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Who discovered Mars, right? A look back at the history of the Red Planet

Mars has been enchanting people for thousands of years.

(NASA/JPL-Caltech)

Who discovered Mars? That is a trick question: Because the planet is visible to the naked eye, people have been watching our rusty neighbor for thousands of years, and there is no way to get the name of the long-dead observer, who first noticed its reddish glow.

But because we are never able to give that look sharp man a name is not to say that there is nothing interesting to learn more about the history of observing Mars.

Mars, like the other planets visible without a telescope, is caught by the eyes of the people for her unusual movement against the background of the constellations. The cultures of the Mayans, the Chinese and the Aboriginals, the Greeks, left of sightings of the wandering path across the sky. [Mars in Opposition Of 2018: How to See It, and What to Expect]

 

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That said, they did not know what Mars was — it was just a bright light that does not behave in exactly the same way as the other bright lights did. “These [the planets] of course, were never considered, as they are now, as their own separate worlds,” Anthony Aveni, who studies ancient astronomy of Central and South America, and who retired last year as a professor at Colgate University, told Space.com.

Early observers of Mars-priority of different types of observations of the planet than we do today. Modern astronomers focus on the sidereal year, the time it takes Mars to orbit the sun 687 days. But for centuries, Aveni said, that was not the number sky-minded people associated with Mars. “They recognize periodicities and movements that we don’t pay any attention to,” he said.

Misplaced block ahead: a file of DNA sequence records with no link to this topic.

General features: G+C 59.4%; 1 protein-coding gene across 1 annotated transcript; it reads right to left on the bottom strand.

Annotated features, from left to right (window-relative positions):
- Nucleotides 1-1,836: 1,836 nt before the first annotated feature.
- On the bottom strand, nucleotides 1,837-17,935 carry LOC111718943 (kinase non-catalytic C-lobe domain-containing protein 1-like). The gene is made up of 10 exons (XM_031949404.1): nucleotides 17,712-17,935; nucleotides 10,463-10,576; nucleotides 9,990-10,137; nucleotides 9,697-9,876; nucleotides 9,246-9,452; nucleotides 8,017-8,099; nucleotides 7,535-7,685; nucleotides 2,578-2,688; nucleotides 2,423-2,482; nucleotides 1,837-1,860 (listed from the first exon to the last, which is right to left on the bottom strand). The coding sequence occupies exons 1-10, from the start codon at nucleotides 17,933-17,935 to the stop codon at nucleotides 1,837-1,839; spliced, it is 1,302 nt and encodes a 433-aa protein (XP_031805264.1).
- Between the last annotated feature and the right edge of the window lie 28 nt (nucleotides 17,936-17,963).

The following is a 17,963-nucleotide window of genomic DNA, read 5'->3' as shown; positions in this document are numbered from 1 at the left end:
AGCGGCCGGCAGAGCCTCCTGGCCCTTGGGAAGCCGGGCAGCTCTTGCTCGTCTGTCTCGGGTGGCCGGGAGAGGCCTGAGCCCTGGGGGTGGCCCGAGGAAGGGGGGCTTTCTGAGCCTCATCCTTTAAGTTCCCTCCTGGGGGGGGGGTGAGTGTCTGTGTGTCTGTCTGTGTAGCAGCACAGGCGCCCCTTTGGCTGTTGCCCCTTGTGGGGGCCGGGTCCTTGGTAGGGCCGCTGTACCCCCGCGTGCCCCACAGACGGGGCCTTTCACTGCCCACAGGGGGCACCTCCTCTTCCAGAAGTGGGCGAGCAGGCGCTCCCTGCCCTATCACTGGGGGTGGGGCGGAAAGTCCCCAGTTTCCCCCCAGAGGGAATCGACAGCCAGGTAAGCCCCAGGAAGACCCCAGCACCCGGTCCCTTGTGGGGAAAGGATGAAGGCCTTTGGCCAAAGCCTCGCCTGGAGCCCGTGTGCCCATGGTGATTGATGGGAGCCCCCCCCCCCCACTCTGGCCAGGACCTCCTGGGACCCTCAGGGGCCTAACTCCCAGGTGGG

For Mars, that meant that people with priority 780 days, the average length of the cycle of Mars shows in the sky. The planet appears and disappears in the night sky, sometimes gliding in the sun-drenched sky and becoming invisible. If you looked up from appearance to appearance, or disappearance to disappear, a cycle would take approximately 780 days, the synodic period of the planet. “It’s about how Mars relates to you personally, how it relates to our culture,’ Aveni said. “It is not how long it runs, or it has life.”

Aveni mainly studies of the Maya, and he said that most of what we know about how they watched Mars come from only one book, called the Dresden Codex. The text contains a table of observations that scholars should know of Mars by the 780-day cycle.

The book also contains a drawing of what scholars call the “Mars Beast” that Aveni described as a ara-like creature with a nose like an elephant’s trunk. He added that the orbit of the planet, which carries a march over the entire sky, in the form of the properties associated with it. “He is more of a watchdog or a guardian of the whole landscape,” Aveni said.

Other cultures look to the sky, Aveni said, were more interested in how the different planets interact than in an individual planet travel. For example, he points to the Chinese astronomers, who were fascinated by planetary conjunctions.

An Australian Aboriginal communitysaw Mars as one of the four women after the moon; another saw Mars and Venus as the two eyes of a heavenly appearance. Although some of the traditions about Mars, survive, astronomers focused on Australia have the proof that the Indigenous peoples in the region are tracked, and the other planets carefully for millennia.

And, of course, the Greeks and the Romans followed the movements of Mars and other celestial bodies in the sky. They are associated with the Red Planet with their god of war (Mars for the Romans, Ares to the Greeks), gives us the Mars that we know today.

E-mail Meghan Bartels on mbartels@space.com or follow her on @meghanbartels . Follow us @Spacedotcom , Facebook and Google+ . Original article on Space.com .

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